The reopening of the federal government Friday came too late for a government task force that already had postponed a meeting on water quality, causing some participants to fear a further slowdown in reducing pollution in the Mississippi River and the Gulf of Mexico.
The Gulf Hypoxia Taskforce, which includes federal and state officials — including Iowa members — called off its meeting next Tuesday in Baton Rouge because of the record-setting shutdown. The group earlier canceled a September meeting because of Hurricane Florence, which means the task force’s last in-person meeting was Jan. 31, 2018.
“It’s obviously frustrating,” said Adam Schnieders, the Iowa Department of Natural Resources water quality resource coordinator.
Schnieders was scheduled to speak at the meeting about Iowa’s use of aerial photos and light detection and ranging, or LIDAR, to map use of conservation practices.
Iowa Agriculture Secretary Mike Naig, the new co-chair of the 19-person task force, also was planning to attend.
The task force has asked 12 Midwestern states to reduce by 45 percent the nitrate and phosphorus flowing from agriculture and industry into the Mississippi River. Those nutrients have caused a Delaware-size zone in the Gulf of Mexico where wildlife must flee or die from lack of oxygen.
The group has an interim deadline of a 20 percent reduction by 2025, but The Gazette reported in December there has been little documented progress toward these goals.
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Doug Daigle, a research associate in the Department of Oceanography and Coastal Sciences at Louisiana State University and a member of the task force coordinating committee, said the lack of in-person meetings has slowed progress.
“We’re on a pretty finite timeline as far as the 2025 deadline is concerned,” he said. “Having two meetings in a row canceled doesn’t help the coordination.”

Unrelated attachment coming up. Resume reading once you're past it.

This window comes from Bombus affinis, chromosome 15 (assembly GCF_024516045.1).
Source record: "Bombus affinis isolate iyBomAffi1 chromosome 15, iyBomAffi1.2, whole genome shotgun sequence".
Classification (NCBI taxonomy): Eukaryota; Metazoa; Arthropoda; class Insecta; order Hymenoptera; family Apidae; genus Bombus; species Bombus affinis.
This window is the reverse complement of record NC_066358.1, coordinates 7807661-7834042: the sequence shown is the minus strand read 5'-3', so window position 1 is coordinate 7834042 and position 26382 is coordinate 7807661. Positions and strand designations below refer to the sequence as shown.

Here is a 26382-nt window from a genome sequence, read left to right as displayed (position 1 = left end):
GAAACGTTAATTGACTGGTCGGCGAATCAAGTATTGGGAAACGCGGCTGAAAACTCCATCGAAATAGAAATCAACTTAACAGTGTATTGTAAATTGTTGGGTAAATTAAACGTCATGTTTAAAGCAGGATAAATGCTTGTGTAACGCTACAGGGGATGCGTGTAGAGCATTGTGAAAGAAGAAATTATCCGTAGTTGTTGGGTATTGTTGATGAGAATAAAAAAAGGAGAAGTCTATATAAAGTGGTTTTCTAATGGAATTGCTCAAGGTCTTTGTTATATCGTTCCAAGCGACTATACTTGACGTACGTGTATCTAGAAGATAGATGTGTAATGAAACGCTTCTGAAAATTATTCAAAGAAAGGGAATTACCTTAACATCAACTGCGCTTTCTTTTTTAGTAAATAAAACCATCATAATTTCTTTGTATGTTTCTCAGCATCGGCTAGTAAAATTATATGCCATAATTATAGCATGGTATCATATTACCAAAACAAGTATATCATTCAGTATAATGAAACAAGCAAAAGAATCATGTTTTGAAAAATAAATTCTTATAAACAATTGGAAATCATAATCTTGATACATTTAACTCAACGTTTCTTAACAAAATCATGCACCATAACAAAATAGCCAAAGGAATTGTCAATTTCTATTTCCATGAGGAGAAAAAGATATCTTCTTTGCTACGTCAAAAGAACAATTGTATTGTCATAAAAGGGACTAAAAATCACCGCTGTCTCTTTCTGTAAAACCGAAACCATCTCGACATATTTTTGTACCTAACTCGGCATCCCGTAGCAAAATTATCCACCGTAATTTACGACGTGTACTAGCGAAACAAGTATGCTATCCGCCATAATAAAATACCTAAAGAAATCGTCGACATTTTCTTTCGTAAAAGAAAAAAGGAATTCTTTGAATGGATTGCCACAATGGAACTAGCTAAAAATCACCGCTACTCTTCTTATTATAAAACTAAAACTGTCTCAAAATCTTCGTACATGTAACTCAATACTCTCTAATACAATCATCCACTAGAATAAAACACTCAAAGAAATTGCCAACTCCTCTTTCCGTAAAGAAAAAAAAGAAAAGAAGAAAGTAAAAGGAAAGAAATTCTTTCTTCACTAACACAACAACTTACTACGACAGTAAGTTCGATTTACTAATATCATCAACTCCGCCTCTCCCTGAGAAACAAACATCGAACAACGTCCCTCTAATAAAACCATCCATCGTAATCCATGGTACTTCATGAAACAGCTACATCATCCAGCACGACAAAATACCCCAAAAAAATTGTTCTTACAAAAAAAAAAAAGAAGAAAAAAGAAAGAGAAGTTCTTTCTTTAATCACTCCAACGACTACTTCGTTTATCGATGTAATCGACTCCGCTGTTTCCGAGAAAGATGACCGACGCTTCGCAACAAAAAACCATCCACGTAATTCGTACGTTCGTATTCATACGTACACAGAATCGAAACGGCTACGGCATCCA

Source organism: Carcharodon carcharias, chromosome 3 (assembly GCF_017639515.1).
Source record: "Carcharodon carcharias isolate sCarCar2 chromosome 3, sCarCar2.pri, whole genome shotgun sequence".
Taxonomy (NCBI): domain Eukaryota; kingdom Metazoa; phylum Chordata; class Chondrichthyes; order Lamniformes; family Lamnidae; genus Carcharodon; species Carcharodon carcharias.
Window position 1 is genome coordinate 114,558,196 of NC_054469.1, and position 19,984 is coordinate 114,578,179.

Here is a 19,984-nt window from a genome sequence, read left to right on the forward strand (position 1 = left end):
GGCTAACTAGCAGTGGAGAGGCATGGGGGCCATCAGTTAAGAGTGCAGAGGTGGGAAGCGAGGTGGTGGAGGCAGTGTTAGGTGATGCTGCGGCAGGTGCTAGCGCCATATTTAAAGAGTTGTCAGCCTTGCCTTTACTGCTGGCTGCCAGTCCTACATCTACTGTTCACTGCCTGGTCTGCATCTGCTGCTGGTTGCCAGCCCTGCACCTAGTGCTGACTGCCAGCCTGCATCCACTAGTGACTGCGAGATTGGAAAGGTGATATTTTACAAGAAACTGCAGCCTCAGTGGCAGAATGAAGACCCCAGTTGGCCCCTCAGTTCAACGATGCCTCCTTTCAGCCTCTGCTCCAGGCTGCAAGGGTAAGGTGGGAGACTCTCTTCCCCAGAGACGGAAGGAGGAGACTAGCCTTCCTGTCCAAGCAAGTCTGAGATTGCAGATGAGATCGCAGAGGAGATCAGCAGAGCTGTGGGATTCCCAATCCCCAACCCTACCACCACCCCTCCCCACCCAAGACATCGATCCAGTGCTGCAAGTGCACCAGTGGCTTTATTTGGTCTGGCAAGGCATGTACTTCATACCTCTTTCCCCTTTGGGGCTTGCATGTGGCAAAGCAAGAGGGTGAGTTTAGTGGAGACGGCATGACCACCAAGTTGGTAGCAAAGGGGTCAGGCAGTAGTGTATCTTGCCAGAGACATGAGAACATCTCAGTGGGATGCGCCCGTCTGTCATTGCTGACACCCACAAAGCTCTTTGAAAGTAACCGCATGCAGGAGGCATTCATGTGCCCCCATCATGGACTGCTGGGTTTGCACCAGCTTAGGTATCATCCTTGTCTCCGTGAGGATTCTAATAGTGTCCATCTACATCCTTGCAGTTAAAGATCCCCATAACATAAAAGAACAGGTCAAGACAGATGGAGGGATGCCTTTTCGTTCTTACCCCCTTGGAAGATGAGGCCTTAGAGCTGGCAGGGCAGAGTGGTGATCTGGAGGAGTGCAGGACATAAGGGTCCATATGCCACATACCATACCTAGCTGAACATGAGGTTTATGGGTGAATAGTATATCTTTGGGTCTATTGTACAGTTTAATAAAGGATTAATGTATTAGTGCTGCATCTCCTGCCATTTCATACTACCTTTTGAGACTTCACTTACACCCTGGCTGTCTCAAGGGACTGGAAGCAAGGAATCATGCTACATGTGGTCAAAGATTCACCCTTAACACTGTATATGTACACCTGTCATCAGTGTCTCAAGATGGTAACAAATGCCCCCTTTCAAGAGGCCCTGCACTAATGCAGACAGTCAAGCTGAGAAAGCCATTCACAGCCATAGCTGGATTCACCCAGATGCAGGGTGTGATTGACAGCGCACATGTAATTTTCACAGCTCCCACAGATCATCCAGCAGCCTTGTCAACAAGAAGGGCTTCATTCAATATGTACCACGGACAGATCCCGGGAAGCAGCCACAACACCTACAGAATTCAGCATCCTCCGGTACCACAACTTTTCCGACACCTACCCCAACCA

The government shutdown that started Dec. 22 furloughed more than 300,000 federal employees with non-essential jobs, the Washington Post reported. Thousands of other employees are working without pay. A deal reached Friday between President Donald Trump and Democrats would reopen the government for three weeks.
There are six federal employees on the Gulf Hypoxia Task Force, including Bill Northey, undersecretary for farm production and conservation for the U.S. Department of Agriculture and former Iowa agriculture secretary. The U.S. Environmental Protection Agency administers the task force.
An automatic reply from the email of the EPA official who coordinated the meeting said this week: “I am out of the office for the duration of the government shutdown. I will not be checking messages, but will answer your email upon my return to the office.”
The coordinating committee has continued to hold monthly conference calls without input from federal members. Big topics during these calls are biennial reports the states are required to file with the Congress and a report about industry and municipal polluters, Schnieders said.
“Some of that work continues, but ultimately the EPA works on a lot of those efforts to facilitate those reports,” Schnieders said.
Besides the EPA, the shutdown also has halted work of the National Oceanic and Atmospheric Administration, U.S. Geological Service and the USDA — agencies that administer conservation and water quality programs.
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Schnieders predicts once the government reopens the task force will try to reschedule the meeting quickly.
“They may be looking at when the next continuing resolution might be to make sure it doesn’t have to be postponed again,” he said.
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